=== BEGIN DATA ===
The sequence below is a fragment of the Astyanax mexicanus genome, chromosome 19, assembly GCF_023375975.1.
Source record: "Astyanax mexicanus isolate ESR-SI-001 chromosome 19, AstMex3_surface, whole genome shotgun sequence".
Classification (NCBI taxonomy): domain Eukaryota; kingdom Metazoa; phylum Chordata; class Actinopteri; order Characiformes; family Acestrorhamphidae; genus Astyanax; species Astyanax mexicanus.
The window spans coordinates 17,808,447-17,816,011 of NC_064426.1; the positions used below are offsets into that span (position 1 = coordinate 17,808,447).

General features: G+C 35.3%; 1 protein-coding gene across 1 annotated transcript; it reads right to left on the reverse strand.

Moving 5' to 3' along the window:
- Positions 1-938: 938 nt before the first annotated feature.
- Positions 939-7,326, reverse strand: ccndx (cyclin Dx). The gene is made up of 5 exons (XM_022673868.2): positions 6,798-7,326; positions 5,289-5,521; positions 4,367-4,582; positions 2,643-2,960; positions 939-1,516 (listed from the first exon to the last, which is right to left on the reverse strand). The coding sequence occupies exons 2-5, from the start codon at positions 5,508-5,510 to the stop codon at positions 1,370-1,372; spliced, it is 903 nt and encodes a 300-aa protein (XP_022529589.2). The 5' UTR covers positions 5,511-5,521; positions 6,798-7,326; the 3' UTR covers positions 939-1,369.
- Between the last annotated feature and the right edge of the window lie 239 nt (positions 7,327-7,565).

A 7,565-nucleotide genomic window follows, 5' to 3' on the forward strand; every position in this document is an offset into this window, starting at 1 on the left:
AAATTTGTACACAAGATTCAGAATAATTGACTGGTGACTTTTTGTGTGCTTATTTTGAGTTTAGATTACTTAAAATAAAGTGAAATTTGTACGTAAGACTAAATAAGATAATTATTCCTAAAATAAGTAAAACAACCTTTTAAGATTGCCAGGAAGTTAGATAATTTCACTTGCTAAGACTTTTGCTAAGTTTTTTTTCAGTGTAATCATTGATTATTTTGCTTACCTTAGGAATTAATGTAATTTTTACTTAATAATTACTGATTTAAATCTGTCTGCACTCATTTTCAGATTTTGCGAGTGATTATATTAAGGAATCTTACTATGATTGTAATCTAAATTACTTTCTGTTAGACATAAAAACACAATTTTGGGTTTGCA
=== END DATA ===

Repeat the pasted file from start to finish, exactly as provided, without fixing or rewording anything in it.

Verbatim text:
The sequence below is a fragment of the Astyanax mexicanus genome, chromosome 19, assembly GCF_023375975.1.
Source record: "Astyanax mexicanus isolate ESR-SI-001 chromosome 19, AstMex3_surface, whole genome shotgun sequence".
Classification (NCBI taxonomy): domain Eukaryota; kingdom Metazoa; phylum Chordata; class Actinopteri; order Characiformes; family Acestrorhamphidae; genus Astyanax; species Astyanax mexicanus.
The window spans coordinates 17,808,447-17,816,011 of NC_064426.1; the positions used below are offsets into that span (position 1 = coordinate 17,808,447).

General features: G+C 35.3%; 1 protein-coding gene across 1 annotated transcript; it reads right to left on the reverse strand.

Moving 5' to 3' along the window:
- Positions 1-938: 938 nt before the first annotated feature.
- Positions 939-7,326, reverse strand: ccndx (cyclin Dx). The gene is made up of 5 exons (XM_022673868.2): positions 6,798-7,326; positions 5,289-5,521; positions 4,367-4,582; positions 2,643-2,960; positions 939-1,516 (listed from the first exon to the last, which is right to left on the reverse strand). The coding sequence occupies exons 2-5, from the start codon at positions 5,508-5,510 to the stop codon at positions 1,370-1,372; spliced, it is 903 nt and encodes a 300-aa protein (XP_022529589.2). The 5' UTR covers positions 5,511-5,521; positions 6,798-7,326; the 3' UTR covers positions 939-1,369.
- Between the last annotated feature and the right edge of the window lie 239 nt (positions 7,327-7,565).

A 7,565-nucleotide genomic window follows, 5' to 3' on the forward strand; every position in this document is an offset into this window, starting at 1 on the left:
AAATTTGTACACAAGATTCAGAATAATTGACTGGTGACTTTTTGTGTGCTTATTTTGAGTTTAGATTACTTAAAATAAAGTGAAATTTGTACGTAAGACTAAATAAGATAATTATTCCTAAAATAAGTAAAACAACCTTTTAAGATTGCCAGGAAGTTAGATAATTTCACTTGCTAAGACTTTTGCTAAGTTTTTTTTCAGTGTAATCATTGATTATTTTGCTTACCTTAGGAATTAATGTAATTTTTACTTAATAATTACTGATTTAAATCTGTCTGCACTCATTTTCAGATTTTGCGAGTGATTATATTAAGGAATCTTACTATGATTGTAATCTAAATTACTTTCTGTTAGACATAAAAACACAATTTTGGGTTTGCA